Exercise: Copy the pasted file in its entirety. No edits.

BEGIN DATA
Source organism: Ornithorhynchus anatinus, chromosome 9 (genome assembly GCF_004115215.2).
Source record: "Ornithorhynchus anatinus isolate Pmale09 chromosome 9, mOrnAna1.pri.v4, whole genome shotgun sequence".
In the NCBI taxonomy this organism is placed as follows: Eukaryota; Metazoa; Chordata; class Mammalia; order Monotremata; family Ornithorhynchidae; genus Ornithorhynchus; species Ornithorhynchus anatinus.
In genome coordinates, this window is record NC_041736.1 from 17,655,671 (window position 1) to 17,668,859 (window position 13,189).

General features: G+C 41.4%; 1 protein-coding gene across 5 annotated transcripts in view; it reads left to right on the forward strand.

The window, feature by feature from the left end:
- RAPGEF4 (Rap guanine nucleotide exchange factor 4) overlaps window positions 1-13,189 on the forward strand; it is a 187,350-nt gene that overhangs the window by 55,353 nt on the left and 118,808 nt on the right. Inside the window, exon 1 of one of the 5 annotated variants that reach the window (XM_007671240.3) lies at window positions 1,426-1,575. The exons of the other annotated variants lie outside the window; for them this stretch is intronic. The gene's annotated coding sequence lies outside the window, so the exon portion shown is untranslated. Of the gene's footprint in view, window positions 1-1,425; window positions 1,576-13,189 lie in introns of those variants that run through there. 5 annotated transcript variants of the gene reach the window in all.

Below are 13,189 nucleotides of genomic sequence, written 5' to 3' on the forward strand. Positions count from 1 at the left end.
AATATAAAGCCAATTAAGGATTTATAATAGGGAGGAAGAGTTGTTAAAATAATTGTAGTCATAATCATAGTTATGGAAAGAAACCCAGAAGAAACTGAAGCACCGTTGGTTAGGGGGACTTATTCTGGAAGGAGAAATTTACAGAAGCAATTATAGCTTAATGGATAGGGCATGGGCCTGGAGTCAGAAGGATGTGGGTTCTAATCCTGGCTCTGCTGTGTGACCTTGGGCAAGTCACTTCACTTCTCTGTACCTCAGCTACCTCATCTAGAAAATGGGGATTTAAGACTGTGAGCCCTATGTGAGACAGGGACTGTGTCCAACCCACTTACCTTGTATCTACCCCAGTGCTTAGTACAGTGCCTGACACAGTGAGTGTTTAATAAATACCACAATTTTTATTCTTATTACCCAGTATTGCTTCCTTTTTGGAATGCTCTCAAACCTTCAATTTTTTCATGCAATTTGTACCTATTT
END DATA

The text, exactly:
Source organism: Ornithorhynchus anatinus, chromosome 9 (genome assembly GCF_004115215.2).
Source record: "Ornithorhynchus anatinus isolate Pmale09 chromosome 9, mOrnAna1.pri.v4, whole genome shotgun sequence".
In the NCBI taxonomy this organism is placed as follows: Eukaryota; Metazoa; Chordata; class Mammalia; order Monotremata; family Ornithorhynchidae; genus Ornithorhynchus; species Ornithorhynchus anatinus.
In genome coordinates, this window is record NC_041736.1 from 17,655,671 (window position 1) to 17,668,859 (window position 13,189).

General features: G+C 41.4%; 1 protein-coding gene across 5 annotated transcripts in view; it reads left to right on the forward strand.

The window, feature by feature from the left end:
- RAPGEF4 (Rap guanine nucleotide exchange factor 4) overlaps window positions 1-13,189 on the forward strand; it is a 187,350-nt gene that overhangs the window by 55,353 nt on the left and 118,808 nt on the right. Inside the window, exon 1 of one of the 5 annotated variants that reach the window (XM_007671240.3) lies at window positions 1,426-1,575. The exons of the other annotated variants lie outside the window; for them this stretch is intronic. The gene's annotated coding sequence lies outside the window, so the exon portion shown is untranslated. Of the gene's footprint in view, window positions 1-1,425; window positions 1,576-13,189 lie in introns of those variants that run through there. 5 annotated transcript variants of the gene reach the window in all.

Below are 13,189 nucleotides of genomic sequence, written 5' to 3' on the forward strand. Positions count from 1 at the left end.
AATATAAAGCCAATTAAGGATTTATAATAGGGAGGAAGAGTTGTTAAAATAATTGTAGTCATAATCATAGTTATGGAAAGAAACCCAGAAGAAACTGAAGCACCGTTGGTTAGGGGGACTTATTCTGGAAGGAGAAATTTACAGAAGCAATTATAGCTTAATGGATAGGGCATGGGCCTGGAGTCAGAAGGATGTGGGTTCTAATCCTGGCTCTGCTGTGTGACCTTGGGCAAGTCACTTCACTTCTCTGTACCTCAGCTACCTCATCTAGAAAATGGGGATTTAAGACTGTGAGCCCTATGTGAGACAGGGACTGTGTCCAACCCACTTACCTTGTATCTACCCCAGTGCTTAGTACAGTGCCTGACACAGTGAGTGTTTAATAAATACCACAATTTTTATTCTTATTACCCAGTATTGCTTCCTTTTTGGAATGCTCTCAAACCTTCAATTTTTTCATGCAATTTGTACCTATTT